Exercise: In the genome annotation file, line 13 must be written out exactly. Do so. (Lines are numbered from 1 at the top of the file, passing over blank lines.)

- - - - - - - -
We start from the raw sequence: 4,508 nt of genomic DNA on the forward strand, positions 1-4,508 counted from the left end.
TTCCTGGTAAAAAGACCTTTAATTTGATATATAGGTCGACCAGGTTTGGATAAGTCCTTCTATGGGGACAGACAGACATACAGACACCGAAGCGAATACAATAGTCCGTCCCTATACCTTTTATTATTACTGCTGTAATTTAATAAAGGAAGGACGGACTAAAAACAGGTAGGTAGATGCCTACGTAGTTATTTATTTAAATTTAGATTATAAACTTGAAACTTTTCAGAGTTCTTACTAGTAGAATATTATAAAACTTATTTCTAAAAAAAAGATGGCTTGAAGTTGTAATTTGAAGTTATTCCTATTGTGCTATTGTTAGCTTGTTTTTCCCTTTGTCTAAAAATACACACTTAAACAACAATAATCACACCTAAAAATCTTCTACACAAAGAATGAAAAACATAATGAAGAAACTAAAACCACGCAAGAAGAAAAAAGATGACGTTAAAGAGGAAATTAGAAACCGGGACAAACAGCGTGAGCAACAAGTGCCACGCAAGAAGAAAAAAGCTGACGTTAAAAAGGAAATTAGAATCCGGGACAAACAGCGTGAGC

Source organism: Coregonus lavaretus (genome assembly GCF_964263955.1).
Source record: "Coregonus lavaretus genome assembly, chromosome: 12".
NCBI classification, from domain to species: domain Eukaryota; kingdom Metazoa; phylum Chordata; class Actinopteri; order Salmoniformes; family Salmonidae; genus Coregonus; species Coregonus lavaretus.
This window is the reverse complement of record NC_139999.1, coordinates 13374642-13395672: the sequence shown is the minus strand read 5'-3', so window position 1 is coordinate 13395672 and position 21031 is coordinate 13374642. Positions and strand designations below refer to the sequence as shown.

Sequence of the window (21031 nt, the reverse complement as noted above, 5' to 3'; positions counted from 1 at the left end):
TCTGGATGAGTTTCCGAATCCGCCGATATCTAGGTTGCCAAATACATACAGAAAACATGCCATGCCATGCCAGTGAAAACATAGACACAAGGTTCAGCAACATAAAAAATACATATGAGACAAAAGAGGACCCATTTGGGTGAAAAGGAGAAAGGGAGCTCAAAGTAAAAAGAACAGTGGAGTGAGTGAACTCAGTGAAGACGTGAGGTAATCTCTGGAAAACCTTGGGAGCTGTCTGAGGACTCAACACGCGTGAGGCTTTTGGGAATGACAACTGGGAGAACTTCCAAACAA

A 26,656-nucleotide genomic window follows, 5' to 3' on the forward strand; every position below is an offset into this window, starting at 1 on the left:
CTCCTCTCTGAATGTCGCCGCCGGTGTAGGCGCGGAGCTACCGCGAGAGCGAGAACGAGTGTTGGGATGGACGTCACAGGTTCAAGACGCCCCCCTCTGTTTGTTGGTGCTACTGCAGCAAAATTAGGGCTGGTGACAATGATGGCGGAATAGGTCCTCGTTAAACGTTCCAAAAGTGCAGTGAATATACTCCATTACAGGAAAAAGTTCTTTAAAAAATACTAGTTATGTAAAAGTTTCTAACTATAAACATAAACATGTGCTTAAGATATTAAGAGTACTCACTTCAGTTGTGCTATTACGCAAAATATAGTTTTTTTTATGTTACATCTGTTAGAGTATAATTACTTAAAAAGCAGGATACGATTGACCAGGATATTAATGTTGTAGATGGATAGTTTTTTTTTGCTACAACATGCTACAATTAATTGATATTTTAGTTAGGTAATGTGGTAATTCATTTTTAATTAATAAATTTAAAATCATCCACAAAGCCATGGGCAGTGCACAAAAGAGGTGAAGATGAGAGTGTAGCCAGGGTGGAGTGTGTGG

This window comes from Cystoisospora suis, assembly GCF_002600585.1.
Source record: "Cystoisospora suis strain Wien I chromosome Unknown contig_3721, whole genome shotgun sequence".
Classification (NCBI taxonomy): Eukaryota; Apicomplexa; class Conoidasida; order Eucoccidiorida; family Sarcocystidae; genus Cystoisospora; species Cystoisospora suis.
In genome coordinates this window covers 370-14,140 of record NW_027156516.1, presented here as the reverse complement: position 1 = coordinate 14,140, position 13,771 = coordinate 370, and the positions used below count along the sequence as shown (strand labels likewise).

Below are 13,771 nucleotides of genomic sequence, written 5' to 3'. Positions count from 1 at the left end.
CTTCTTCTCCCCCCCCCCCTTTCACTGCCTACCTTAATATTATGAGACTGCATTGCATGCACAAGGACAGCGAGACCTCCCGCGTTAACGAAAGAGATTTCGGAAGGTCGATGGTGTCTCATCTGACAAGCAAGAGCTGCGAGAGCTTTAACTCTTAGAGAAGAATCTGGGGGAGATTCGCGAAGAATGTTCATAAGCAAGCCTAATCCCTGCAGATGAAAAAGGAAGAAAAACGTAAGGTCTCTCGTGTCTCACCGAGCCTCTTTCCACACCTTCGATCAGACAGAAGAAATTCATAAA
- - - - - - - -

Classification (NCBI taxonomy): Eukaryota; Apicomplexa; class Conoidasida; order Eucoccidiorida; family Sarcocystidae; genus Cystoisospora; species Cystoisospora suis.